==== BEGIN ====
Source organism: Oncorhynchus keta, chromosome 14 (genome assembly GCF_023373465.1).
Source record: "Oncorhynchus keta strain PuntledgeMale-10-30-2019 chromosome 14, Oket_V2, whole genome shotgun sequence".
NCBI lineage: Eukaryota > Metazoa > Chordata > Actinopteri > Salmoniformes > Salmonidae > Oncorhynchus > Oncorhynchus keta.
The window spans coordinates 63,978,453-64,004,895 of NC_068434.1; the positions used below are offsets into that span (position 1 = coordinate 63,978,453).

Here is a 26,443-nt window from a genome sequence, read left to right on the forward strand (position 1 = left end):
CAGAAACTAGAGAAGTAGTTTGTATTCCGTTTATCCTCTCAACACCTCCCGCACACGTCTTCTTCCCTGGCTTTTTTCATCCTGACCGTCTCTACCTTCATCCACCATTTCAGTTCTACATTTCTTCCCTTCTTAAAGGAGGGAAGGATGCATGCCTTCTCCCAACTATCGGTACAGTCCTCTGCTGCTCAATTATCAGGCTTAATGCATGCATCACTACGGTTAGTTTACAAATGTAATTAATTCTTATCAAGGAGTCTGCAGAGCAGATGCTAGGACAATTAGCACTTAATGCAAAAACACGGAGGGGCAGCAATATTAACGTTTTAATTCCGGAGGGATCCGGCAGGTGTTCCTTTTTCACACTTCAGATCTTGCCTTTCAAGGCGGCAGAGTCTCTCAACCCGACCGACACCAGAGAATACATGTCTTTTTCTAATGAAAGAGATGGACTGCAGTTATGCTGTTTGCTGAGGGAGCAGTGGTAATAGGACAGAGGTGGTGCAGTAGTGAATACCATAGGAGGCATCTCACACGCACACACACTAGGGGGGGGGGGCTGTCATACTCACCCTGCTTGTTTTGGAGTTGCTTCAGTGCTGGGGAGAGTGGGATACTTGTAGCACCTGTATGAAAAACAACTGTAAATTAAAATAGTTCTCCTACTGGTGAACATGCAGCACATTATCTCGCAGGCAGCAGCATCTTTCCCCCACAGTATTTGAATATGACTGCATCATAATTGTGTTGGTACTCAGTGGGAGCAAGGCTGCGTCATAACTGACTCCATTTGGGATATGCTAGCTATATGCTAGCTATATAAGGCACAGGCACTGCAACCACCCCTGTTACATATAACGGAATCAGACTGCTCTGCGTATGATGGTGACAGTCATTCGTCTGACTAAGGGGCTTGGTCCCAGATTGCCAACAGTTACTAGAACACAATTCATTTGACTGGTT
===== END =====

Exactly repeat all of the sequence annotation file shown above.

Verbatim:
Source organism: Oncorhynchus keta, chromosome 14 (genome assembly GCF_023373465.1).
Source record: "Oncorhynchus keta strain PuntledgeMale-10-30-2019 chromosome 14, Oket_V2, whole genome shotgun sequence".
NCBI lineage: Eukaryota > Metazoa > Chordata > Actinopteri > Salmoniformes > Salmonidae > Oncorhynchus > Oncorhynchus keta.
The window spans coordinates 63,978,453-64,004,895 of NC_068434.1; the positions used below are offsets into that span (position 1 = coordinate 63,978,453).

Here is a 26,443-nt window from a genome sequence, read left to right on the forward strand (position 1 = left end):
CAGAAACTAGAGAAGTAGTTTGTATTCCGTTTATCCTCTCAACACCTCCCGCACACGTCTTCTTCCCTGGCTTTTTTCATCCTGACCGTCTCTACCTTCATCCACCATTTCAGTTCTACATTTCTTCCCTTCTTAAAGGAGGGAAGGATGCATGCCTTCTCCCAACTATCGGTACAGTCCTCTGCTGCTCAATTATCAGGCTTAATGCATGCATCACTACGGTTAGTTTACAAATGTAATTAATTCTTATCAAGGAGTCTGCAGAGCAGATGCTAGGACAATTAGCACTTAATGCAAAAACACGGAGGGGCAGCAATATTAACGTTTTAATTCCGGAGGGATCCGGCAGGTGTTCCTTTTTCACACTTCAGATCTTGCCTTTCAAGGCGGCAGAGTCTCTCAACCCGACCGACACCAGAGAATACATGTCTTTTTCTAATGAAAGAGATGGACTGCAGTTATGCTGTTTGCTGAGGGAGCAGTGGTAATAGGACAGAGGTGGTGCAGTAGTGAATACCATAGGAGGCATCTCACACGCACACACACTAGGGGGGGGGGGCTGTCATACTCACCCTGCTTGTTTTGGAGTTGCTTCAGTGCTGGGGAGAGTGGGATACTTGTAGCACCTGTATGAAAAACAACTGTAAATTAAAATAGTTCTCCTACTGGTGAACATGCAGCACATTATCTCGCAGGCAGCAGCATCTTTCCCCCACAGTATTTGAATATGACTGCATCATAATTGTGTTGGTACTCAGTGGGAGCAAGGCTGCGTCATAACTGACTCCATTTGGGATATGCTAGCTATATGCTAGCTATATAAGGCACAGGCACTGCAACCACCCCTGTTACATATAACGGAATCAGACTGCTCTGCGTATGATGGTGACAGTCATTCGTCTGACTAAGGGGCTTGGTCCCAGATTGCCAACAGTTACTAGAACACAATTCATTTGACTGGTT